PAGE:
It’s Chinese New Year at the Art Institute! We’re celebrating with nearly a month of special programming and events, making this the fifth year the museum has commemorated the most significant holiday in China and much of Asia. The festivities began in 2012 when the museum’s Thorne Miniature Rooms keeper Lindsay Mican Morgan started decorating the Chinese Interior with items such as fireworks and red paper couplets.
2017 celebrates the Year of the Rooster, the 10th animal in the 12-sign Chinese zodiac. These proud birds (and their fowl friends, ducks and geese) can be found decorating many works of Chinese art in our collection. This is true of many zodiac animals that symbolize certain traits or characteristics, including horses and monkeys.
The 12 animals of the zodiac were also used to record time. Each year was assigned an animal in a repeating pattern: rat, ox, tiger, rabbit, dragon, snake, horse, sheep, monkey, rooster, dog, and pig. According to a popular Chinese legend, the animals couldn’t decide who would begin the 12-year cycle, so they decided to hold a contest to determine the sequence. The animal that reached the opposite side of the river first would begin the cycle and the remaining animals would receive their years according to their finish. The rat jumped on the ox’s back—unknown to the ox—and as the ox was about to climb to land, the rat jumped to shore and won the race. This is why the zodiac pattern starts with rat, the ox, and so on. Another legend claims that the Jade Emperor (or Buddha, in some cases) invited all of the animals to a great meeting. The pig grew hungry, stopped to eat, and promptly fell asleep on the way to the meeting, which is why the pig is last.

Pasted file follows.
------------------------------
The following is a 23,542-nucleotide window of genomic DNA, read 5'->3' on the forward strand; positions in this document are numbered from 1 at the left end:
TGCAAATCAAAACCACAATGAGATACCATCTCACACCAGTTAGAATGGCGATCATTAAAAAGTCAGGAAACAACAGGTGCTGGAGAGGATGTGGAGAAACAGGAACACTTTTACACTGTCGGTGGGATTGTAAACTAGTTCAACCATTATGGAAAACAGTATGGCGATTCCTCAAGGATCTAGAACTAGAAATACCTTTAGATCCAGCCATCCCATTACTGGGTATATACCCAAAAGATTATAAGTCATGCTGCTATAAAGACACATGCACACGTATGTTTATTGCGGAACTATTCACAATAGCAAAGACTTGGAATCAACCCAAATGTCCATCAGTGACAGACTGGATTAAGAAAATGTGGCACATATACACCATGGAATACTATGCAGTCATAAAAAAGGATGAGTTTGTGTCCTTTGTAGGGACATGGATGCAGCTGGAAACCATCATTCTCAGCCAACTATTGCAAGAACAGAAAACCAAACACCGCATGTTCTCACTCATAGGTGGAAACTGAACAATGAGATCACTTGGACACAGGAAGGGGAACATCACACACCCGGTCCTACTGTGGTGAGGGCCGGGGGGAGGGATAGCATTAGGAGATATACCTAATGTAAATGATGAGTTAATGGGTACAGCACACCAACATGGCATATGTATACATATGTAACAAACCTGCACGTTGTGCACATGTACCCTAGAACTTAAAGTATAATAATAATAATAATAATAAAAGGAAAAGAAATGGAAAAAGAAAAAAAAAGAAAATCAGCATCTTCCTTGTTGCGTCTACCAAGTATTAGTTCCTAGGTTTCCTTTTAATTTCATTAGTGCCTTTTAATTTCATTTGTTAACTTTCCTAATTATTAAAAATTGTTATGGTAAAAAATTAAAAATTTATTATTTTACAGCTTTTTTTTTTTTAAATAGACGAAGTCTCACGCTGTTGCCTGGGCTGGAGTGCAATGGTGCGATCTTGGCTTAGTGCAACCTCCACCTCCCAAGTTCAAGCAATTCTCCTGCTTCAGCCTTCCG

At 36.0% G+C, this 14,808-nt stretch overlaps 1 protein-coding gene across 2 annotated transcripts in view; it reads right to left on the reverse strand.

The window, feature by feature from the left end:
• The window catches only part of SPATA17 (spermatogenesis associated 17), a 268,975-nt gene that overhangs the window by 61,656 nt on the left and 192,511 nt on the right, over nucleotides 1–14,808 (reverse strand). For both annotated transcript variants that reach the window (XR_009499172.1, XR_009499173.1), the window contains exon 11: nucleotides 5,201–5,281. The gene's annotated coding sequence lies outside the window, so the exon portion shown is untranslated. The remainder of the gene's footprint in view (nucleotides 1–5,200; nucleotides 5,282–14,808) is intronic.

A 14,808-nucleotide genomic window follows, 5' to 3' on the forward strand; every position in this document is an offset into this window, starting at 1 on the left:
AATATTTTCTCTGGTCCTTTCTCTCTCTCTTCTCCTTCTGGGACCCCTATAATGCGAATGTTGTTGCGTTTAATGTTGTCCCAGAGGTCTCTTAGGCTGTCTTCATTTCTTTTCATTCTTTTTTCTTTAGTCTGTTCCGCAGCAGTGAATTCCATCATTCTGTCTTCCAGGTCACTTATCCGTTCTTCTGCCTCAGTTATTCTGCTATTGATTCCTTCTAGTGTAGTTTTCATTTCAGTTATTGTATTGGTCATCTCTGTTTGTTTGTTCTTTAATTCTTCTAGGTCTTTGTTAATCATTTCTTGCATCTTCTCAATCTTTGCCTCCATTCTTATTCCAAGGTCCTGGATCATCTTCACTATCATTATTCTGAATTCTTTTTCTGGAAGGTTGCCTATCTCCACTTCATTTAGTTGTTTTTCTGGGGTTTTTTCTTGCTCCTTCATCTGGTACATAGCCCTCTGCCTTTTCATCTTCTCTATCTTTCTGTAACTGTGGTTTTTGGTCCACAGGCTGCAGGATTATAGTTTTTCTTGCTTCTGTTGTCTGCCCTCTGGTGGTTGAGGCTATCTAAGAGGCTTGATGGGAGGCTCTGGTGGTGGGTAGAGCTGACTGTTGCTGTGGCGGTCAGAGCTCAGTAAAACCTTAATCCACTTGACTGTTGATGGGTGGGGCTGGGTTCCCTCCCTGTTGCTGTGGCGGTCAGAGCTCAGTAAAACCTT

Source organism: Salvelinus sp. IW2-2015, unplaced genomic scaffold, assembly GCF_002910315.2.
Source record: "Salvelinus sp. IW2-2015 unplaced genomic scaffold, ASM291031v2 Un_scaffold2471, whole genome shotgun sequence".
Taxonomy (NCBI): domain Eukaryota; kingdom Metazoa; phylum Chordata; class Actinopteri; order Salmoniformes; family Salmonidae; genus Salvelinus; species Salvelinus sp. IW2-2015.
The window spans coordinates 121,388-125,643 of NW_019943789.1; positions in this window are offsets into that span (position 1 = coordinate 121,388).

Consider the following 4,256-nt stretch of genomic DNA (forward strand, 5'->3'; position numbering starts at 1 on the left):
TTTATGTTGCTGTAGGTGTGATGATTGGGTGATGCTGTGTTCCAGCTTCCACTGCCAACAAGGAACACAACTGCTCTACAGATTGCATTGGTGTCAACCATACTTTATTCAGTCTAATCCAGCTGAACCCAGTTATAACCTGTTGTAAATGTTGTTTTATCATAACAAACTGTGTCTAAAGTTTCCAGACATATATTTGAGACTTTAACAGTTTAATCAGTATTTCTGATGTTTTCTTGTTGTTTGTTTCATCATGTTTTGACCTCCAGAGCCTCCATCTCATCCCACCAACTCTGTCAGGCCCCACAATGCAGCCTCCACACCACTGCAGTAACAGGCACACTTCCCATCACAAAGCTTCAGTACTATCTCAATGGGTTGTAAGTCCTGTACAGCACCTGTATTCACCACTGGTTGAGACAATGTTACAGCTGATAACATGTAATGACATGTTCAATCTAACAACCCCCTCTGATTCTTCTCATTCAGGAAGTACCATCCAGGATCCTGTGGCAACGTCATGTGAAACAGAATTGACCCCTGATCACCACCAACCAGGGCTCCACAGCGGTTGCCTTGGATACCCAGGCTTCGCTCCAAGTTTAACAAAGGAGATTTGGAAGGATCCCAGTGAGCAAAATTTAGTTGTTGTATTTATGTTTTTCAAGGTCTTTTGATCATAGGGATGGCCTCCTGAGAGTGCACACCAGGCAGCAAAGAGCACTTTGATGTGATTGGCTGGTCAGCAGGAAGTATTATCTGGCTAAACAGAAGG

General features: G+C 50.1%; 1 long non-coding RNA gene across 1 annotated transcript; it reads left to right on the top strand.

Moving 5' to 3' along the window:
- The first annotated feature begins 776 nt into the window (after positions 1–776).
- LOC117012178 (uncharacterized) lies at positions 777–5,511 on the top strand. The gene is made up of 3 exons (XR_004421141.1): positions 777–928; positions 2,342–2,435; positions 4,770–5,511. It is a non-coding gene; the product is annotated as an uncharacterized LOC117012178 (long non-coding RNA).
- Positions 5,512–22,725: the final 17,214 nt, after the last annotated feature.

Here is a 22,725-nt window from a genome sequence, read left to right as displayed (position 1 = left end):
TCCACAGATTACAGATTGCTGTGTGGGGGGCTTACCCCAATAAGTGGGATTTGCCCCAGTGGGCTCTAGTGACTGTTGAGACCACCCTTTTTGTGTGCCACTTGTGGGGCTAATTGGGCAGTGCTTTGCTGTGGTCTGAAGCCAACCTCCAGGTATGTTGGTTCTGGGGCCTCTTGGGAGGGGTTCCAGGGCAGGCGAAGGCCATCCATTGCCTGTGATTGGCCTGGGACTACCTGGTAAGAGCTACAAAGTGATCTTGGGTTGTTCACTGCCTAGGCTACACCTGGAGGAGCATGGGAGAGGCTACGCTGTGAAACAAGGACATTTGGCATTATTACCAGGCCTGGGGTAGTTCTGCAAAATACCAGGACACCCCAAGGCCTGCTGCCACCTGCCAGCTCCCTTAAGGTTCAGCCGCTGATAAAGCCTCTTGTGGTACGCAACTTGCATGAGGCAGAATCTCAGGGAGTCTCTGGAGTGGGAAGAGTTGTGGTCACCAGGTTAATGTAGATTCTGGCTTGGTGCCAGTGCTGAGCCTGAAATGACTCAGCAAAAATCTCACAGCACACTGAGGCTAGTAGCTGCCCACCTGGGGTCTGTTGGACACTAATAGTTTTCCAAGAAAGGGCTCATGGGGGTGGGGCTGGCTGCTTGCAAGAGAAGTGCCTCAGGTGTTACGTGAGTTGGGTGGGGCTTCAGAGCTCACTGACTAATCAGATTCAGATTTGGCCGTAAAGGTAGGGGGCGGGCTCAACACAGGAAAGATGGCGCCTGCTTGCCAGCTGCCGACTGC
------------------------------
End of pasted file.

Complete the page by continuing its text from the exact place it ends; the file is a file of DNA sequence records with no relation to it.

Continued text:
Each animal symbolizes characteristics that people born in that year share. Those born in the Year of the Rooster are generally known to be observant, hardworking, confident, courageous, talented, and honest.
This year the Chinese Interior is decorated again with a miniature shadow puppet theater and musical instruments to ring in the Year of the Rooster. Our Chinese New Year programming has increased dramatically over the last five years, now including drop-in family art-making activities, performances, public tours in Mandarin, self-guided tours, and culinary specialties from China. We look forward to exploring our collection with you as we make connections with each Chinese New Year.
Years of the Rooster 1921, 1933, 1945, 1957, 1969, 1981, 1993, 2005
Famous Roosters Yoko Ono (1933) Correggio (1489) Qiu Zhijie (1969) Cai Guo-Qiang (1957) Wang Guangyi (1957) Wu Hung (1945)
Learn to say “Happy New Year” in Chinese Xinniankuaile 新年快乐 Gongxifacai 恭喜发财 Niannianyouyu 年年有余
—Julie White, Tourism Marketing Manager
Mrs. James Ward Thorne, E-30: Chinese Interior, Traditional (detail), about 1937. Gift of Mrs. James Ward Thorne.